Explained: The Chiefs scrum controversy

New footage from last weekend's controversial Chiefs-Hurricanes Super Rugby match has emerged and is set to fuel claims Dave Rennie's team manipulated the game's rules to ensure depowered scrums at a critical point of the game.

The match, won 28-27 by the Chiefs, ended with "Golden Oldies" scrums, negating the Hurricanes' clear advantage in that area.

The New Zealand Herald has obtained new footage of the moments which led to referee Craig Joubert enforcing de-powered scrums for the final five minutes of the match and the Chiefs playing out the game with 14 men.

The footage is from a camera angle not shown during Sky's live broadcast.

The incident created immediate debate and today former All Black prop Craig Dowd wrote an ESPN column headlined "Scrum gamesmanship not a great look for rugby".

Like several observers, Dowd questioned the Chiefs' tactics.

Listen: Kent Johns interviews Craig Dowd:

"To pull off your front-rowers and play to the letter of the law; you would have to say that the Chiefs management had control of the outcome of the game," he wrote. "It opens up the debate about how far coaches can go and how much involvement they can have.

"Will those injured props be out training this week and available for next weekend? I could almost guarantee they will be.

"It is a bit of a grey area and leaves itself open to underhanded tactics."

The footage obtained by the Herald begins with a lineout won by the Hurricanes who then power towards the Chiefs' 22 metre line with the game in the balance.

The match is stopped due to Chiefs pivot Aaron Cruden receiving a head wound. Three Chiefs on-field personnel came onto the ground and one goes straight to replacement prop Siate Tokolahi who then sits down.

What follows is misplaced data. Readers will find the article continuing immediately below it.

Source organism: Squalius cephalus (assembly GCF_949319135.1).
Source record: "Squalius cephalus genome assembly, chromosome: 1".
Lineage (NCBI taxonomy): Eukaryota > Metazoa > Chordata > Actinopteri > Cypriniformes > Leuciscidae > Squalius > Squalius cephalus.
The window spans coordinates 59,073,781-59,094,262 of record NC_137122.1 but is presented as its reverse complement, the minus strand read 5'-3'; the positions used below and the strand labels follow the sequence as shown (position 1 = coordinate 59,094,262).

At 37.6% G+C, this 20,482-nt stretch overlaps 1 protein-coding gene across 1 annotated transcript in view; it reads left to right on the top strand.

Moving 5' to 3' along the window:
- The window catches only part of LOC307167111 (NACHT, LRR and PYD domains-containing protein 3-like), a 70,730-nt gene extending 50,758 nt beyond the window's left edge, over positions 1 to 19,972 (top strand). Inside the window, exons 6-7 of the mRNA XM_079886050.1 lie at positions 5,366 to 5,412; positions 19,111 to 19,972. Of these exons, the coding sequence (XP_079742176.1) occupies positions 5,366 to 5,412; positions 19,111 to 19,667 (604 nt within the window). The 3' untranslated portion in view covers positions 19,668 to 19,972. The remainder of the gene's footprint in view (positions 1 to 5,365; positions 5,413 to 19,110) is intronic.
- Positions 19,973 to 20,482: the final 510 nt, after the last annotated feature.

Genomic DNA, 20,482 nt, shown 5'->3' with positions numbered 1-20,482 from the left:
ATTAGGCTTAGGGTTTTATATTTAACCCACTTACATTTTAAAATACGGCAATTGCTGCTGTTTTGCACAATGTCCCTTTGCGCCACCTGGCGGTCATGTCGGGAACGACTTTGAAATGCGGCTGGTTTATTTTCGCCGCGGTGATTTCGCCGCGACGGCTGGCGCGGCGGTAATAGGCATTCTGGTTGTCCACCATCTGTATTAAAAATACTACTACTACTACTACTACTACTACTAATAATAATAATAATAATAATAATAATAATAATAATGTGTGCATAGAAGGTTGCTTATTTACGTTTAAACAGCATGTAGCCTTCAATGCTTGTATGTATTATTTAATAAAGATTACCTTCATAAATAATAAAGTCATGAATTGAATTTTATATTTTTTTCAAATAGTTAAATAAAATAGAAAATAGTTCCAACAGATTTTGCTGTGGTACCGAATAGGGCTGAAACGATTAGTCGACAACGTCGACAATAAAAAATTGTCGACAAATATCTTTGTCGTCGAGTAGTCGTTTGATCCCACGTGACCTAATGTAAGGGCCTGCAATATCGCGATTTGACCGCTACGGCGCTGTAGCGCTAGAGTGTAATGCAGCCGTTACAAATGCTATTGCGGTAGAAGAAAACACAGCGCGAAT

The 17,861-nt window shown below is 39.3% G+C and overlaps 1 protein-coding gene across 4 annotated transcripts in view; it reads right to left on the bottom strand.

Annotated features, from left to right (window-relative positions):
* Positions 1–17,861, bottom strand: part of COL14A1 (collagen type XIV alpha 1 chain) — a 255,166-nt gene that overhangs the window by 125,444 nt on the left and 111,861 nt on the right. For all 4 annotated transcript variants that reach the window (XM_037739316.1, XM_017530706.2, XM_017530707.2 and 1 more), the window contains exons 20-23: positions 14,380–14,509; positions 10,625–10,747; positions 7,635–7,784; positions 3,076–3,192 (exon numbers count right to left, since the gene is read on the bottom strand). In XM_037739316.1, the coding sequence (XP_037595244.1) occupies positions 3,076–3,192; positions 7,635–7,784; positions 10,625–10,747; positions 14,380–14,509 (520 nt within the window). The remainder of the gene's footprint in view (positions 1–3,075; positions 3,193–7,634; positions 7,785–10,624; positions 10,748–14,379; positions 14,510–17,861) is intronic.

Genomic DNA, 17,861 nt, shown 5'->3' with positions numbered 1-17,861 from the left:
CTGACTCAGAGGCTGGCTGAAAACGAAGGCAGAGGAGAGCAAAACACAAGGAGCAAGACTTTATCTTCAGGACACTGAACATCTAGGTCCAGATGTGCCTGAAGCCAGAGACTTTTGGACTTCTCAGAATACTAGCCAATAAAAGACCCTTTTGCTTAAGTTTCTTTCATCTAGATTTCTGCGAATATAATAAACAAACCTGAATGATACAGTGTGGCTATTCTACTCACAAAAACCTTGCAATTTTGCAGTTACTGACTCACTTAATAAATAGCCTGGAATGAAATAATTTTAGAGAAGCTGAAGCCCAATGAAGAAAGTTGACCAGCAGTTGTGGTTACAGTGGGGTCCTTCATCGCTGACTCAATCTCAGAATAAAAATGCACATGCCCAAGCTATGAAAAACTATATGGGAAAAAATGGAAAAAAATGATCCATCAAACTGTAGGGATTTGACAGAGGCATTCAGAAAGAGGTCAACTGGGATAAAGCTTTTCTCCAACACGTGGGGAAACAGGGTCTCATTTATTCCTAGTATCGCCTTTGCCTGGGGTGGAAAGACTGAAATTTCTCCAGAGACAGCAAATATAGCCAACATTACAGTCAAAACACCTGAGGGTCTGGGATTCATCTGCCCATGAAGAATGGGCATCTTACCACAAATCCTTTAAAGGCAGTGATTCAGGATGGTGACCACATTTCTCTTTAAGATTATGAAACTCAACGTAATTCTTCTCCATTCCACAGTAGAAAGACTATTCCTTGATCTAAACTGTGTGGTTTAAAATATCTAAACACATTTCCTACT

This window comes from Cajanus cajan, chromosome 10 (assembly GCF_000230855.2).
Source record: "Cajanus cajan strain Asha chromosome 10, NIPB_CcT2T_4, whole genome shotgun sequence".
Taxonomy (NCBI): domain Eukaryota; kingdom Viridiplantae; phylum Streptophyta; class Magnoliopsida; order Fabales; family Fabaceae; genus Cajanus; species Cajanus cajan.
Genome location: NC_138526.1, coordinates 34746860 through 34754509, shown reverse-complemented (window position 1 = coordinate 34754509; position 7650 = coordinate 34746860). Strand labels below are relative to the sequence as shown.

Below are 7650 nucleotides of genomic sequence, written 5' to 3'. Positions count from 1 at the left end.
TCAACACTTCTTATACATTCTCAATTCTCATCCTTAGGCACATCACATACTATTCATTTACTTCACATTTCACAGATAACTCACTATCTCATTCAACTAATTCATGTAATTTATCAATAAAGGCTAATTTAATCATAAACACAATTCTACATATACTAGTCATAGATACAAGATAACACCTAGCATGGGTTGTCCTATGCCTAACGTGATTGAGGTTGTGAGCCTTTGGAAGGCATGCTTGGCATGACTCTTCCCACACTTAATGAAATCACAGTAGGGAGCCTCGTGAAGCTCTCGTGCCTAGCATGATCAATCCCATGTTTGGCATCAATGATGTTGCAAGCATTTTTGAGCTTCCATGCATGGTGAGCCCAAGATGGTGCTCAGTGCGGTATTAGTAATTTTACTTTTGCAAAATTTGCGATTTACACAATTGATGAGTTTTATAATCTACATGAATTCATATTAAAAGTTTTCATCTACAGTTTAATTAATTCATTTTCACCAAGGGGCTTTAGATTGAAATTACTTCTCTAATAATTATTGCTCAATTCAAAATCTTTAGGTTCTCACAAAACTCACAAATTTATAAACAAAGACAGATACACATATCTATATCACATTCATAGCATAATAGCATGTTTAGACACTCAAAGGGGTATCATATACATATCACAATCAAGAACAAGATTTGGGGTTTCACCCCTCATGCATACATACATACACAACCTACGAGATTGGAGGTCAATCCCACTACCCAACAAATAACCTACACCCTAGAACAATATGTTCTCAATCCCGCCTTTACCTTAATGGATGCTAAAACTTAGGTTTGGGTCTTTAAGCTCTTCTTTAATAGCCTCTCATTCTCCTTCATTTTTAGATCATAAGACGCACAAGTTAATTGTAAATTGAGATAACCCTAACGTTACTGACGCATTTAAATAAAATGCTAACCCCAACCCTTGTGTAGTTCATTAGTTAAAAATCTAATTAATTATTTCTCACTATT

After several minutes, Tokolahi is eventually replaced, limping off with his arm around a trainer.

That forced Joubert to issue instructions that scrums would be depowered for the rest of the match, taking away a key advantage the powerful Hurricanes pack had established at scrum-time.

At the time of the incident, Hurricanes and All Blacks hooker Dane Coles complained to Joubert about the "amazing coincidence" of Tokolahi's injury after "the way we dominated their scrum".

Prior to the trainer talking to Tokolahi, the prop had not signalled that he needed any assistance and appeared to be waiting for the game to start again after Cruden was attended to. He had jogged from the lineout to the breakdown.But after being approached by the trainer, he went down on his haunches. The trainer then went to assist Cruden. Tokolahi stood up but a trainer again approached him and he went down again.

There is no audio available which reveals the conversation between the prop and the trainers.

While that unfolded, the Chiefs team manager on the sidelines engaged with the sideline match manager and Joubert came to the sideline.

Following a discussion with the match manager, Joubert, consistent with international rules, enforced depowered scrums.

The Chiefs, as is their right under scrum safety rules, declared that Siegfried Fisiihoi - who came on to the field apparently ready to play - was not proficient enough as a tighthead prop to play at Super Rugby level. That meant he had to leave the field, reducing the Chiefs to 14 men but negating the Hurricanes' clear advantage at scrum time.

The Chiefs starting tighthead prop Atunaisa Moli had left the field late in the first half with an injury and was replaced by Tokolahi.

The new footage will fuel critics' claims that the Chiefs manipulated the rules to their advantage. Fisiihoi, a converted No. 8, has played as a tighthead for Bay of Plenty in NPC rugby.

But Rennie suggested to Radio Sport earlier this week that Fisiihoi was not up to the jump in standard, saying he had been "hammered" when trying out as a tighthead scrummager at Chiefs trainings.

Asked about Tokolahi's injury, Rennie described it as "a little bit of a twinge in his back".

- NZ Herald

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